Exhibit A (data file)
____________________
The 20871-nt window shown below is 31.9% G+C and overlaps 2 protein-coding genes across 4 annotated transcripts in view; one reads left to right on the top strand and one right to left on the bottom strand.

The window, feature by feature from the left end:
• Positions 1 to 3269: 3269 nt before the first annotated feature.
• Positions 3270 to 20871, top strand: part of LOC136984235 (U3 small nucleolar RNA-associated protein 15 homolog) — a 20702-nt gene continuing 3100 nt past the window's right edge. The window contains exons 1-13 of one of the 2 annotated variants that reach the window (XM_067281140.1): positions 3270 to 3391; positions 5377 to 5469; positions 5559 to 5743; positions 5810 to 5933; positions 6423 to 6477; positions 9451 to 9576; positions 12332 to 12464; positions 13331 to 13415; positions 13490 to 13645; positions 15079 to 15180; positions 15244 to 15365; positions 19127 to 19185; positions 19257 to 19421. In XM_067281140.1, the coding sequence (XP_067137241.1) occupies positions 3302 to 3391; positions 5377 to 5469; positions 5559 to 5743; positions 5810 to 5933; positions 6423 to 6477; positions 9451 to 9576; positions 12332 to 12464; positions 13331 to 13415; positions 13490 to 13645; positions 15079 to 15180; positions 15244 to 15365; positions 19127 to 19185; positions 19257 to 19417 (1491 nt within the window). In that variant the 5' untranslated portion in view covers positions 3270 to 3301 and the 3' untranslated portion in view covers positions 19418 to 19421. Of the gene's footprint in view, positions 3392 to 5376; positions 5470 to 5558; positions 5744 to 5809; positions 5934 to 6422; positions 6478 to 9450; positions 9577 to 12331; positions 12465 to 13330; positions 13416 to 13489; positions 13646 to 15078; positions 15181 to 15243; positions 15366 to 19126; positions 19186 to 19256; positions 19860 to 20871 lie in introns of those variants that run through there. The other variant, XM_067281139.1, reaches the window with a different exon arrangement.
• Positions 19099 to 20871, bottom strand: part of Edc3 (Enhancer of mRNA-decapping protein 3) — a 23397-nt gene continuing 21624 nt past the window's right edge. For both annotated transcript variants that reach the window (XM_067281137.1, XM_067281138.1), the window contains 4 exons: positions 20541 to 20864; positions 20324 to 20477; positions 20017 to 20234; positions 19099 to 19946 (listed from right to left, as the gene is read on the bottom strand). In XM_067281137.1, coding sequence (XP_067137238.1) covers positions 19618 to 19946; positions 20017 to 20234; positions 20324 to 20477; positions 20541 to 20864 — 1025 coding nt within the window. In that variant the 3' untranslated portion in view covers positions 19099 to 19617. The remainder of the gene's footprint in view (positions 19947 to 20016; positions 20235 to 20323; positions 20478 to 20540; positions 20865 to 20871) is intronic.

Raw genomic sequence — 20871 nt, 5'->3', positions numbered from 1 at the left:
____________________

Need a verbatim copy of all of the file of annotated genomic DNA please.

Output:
The 20871-nt window shown below is 31.9% G+C and overlaps 2 protein-coding genes across 4 annotated transcripts in view; one reads left to right on the top strand and one right to left on the bottom strand.

The window, feature by feature from the left end:
• Positions 1 to 3269: 3269 nt before the first annotated feature.
• Positions 3270 to 20871, top strand: part of LOC136984235 (U3 small nucleolar RNA-associated protein 15 homolog) — a 20702-nt gene continuing 3100 nt past the window's right edge. The window contains exons 1-13 of one of the 2 annotated variants that reach the window (XM_067281140.1): positions 3270 to 3391; positions 5377 to 5469; positions 5559 to 5743; positions 5810 to 5933; positions 6423 to 6477; positions 9451 to 9576; positions 12332 to 12464; positions 13331 to 13415; positions 13490 to 13645; positions 15079 to 15180; positions 15244 to 15365; positions 19127 to 19185; positions 19257 to 19421. In XM_067281140.1, the coding sequence (XP_067137241.1) occupies positions 3302 to 3391; positions 5377 to 5469; positions 5559 to 5743; positions 5810 to 5933; positions 6423 to 6477; positions 9451 to 9576; positions 12332 to 12464; positions 13331 to 13415; positions 13490 to 13645; positions 15079 to 15180; positions 15244 to 15365; positions 19127 to 19185; positions 19257 to 19417 (1491 nt within the window). In that variant the 5' untranslated portion in view covers positions 3270 to 3301 and the 3' untranslated portion in view covers positions 19418 to 19421. Of the gene's footprint in view, positions 3392 to 5376; positions 5470 to 5558; positions 5744 to 5809; positions 5934 to 6422; positions 6478 to 9450; positions 9577 to 12331; positions 12465 to 13330; positions 13416 to 13489; positions 13646 to 15078; positions 15181 to 15243; positions 15366 to 19126; positions 19186 to 19256; positions 19860 to 20871 lie in introns of those variants that run through there. The other variant, XM_067281139.1, reaches the window with a different exon arrangement.
• Positions 19099 to 20871, bottom strand: part of Edc3 (Enhancer of mRNA-decapping protein 3) — a 23397-nt gene continuing 21624 nt past the window's right edge. For both annotated transcript variants that reach the window (XM_067281137.1, XM_067281138.1), the window contains 4 exons: positions 20541 to 20864; positions 20324 to 20477; positions 20017 to 20234; positions 19099 to 19946 (listed from right to left, as the gene is read on the bottom strand). In XM_067281137.1, coding sequence (XP_067137238.1) covers positions 19618 to 19946; positions 20017 to 20234; positions 20324 to 20477; positions 20541 to 20864 — 1025 coding nt within the window. In that variant the 3' untranslated portion in view covers positions 19099 to 19617. The remainder of the gene's footprint in view (positions 19947 to 20016; positions 20235 to 20323; positions 20478 to 20540; positions 20865 to 20871) is intronic.

Raw genomic sequence — 20871 nt, 5'->3', positions numbered from 1 at the left: